Associated Press photo by BOB LEVERONE -- The New Orleans Pelicans' Jrue Holiday looks to shoot over the Charlotte Hornets' Bismack Biyombo during the first half Wednesday's game in Charlotte.

CHARLOTTE, N.C. — A quick glance at the Charlotte Hornets’ injury report shows the names of Al Jefferson and Lance Stephenson.

A look at the current New Orleans’ report reads a knock-on-wood-inducing “none.”

However, if you turn the clock back almost exactly one year, the fortunes of the Hornets and the Pelicans were reversed.

First, New Orleans lost Ryan Anderson, who suffered two herniated discs in his neck following a collision with Boston Celtics forward Gerald Wallace on Jan. 3. And a week later, Jrue Holiday had to be shelved with a stress fracture in his right tibia.

At the time of his injury, Anderson, 26, was averaging career highs in points per game (19.8) and minutes per game (36.1), while Holiday — who played with the injured tibia for an undetermined amount of time — was averaging 14.3 points, 7.9 assists and 4.2 rebounds per contest.

Not surprisingly, the losses took their toll on the Pelicans, who limped to a 19-32 finish, ending the season 34-48.

“Any team that has all of its best players on (the court) is going to be a better team, and we’re no different,” Pelicans coach Monty Williams said Wednesday, reflecting on how big it’s been to have Anderson and Holiday back healthy since beginning of this season.

“Those guys are still getting into the shape that they need to be in to play 35-40 minutes a night for Jrue, and (for) Ryan, around 27-30 minutes. But it’s just really good to have them back.”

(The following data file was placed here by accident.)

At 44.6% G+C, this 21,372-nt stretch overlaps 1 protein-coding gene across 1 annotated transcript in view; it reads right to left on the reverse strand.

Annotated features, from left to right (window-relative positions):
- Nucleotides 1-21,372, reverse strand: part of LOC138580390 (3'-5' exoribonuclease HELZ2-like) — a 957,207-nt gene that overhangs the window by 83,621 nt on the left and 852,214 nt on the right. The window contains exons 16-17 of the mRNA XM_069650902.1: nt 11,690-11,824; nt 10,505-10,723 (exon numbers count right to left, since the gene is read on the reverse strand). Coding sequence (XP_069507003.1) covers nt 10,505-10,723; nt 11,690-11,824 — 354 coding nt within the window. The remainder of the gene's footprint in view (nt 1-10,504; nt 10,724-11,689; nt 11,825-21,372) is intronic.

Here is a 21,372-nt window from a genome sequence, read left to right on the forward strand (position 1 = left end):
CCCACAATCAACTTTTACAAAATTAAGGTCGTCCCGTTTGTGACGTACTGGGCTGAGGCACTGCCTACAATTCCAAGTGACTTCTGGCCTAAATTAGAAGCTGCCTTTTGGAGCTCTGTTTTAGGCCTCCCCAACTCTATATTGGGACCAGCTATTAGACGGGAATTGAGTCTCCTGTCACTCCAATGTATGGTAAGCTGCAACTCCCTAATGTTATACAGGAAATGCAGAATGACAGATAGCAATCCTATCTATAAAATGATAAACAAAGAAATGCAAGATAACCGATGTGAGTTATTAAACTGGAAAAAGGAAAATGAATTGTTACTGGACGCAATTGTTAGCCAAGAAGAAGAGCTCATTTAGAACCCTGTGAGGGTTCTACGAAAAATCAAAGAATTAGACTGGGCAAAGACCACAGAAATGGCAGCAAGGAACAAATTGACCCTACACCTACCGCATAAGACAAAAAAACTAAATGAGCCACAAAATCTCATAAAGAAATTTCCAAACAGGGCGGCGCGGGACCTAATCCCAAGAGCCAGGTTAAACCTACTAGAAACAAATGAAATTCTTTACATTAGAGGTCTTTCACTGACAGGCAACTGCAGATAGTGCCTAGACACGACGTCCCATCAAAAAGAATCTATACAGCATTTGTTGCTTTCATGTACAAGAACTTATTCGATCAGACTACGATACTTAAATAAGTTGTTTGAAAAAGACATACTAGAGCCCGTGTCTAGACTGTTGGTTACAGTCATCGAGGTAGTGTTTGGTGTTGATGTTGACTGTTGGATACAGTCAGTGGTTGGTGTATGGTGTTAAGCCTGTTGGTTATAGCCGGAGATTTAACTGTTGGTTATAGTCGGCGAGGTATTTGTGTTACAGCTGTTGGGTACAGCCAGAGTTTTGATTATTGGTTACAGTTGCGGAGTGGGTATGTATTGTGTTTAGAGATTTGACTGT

Having someone to rehab with was important to Anderson, who wasn’t cleared to begin physical therapy until mid-July.

“(Jrue and I) talked to each other a bunch,” he said. “It’s a tough thing to be injured like that, and to not be alone through that process helped. We leaned on each other to a certain extent.

“It’s all about not being alone through those things. As hard as it was for the team to have a bunch of injured guys, it was something that was good for (him and I) to strengthen each other and encourage each other to get back.”

And the hard work has begun to pay off.

Since returning, Holiday, 24, has been used heavily by Williams. The 6-foot-4, 205-pounder has upped his scoring average slightly to 15.3 points per game and logged a team-high 82.5 miles on the court this season, or just about 2.4 miles a game.

Anderson, on the other hand, said that he has come back to the game with a new appreciation after being forced to stay off the court for seven months. He’s averaged 15.8 points and five rebounds a game over the last 10 games (not including Wednesday).

“It just takes those guys time,” Williams said. “You can’t just sit out five, six, seven months and expect to come back and be yourself, so I just think that the time that they’ve had to play these first three months has helped them. I expect those guys to be even better this second half of the season.”

Anderson agreed.

“We know with the talent that we have with this group, that the sky is the limit,” he said. “I think that we’re figuring things out. This is still basically a new team so we’re figuring out how we can play best with each other and we’re learning that. We’re starting to play more and more consistent and I think we’re starting to jell.”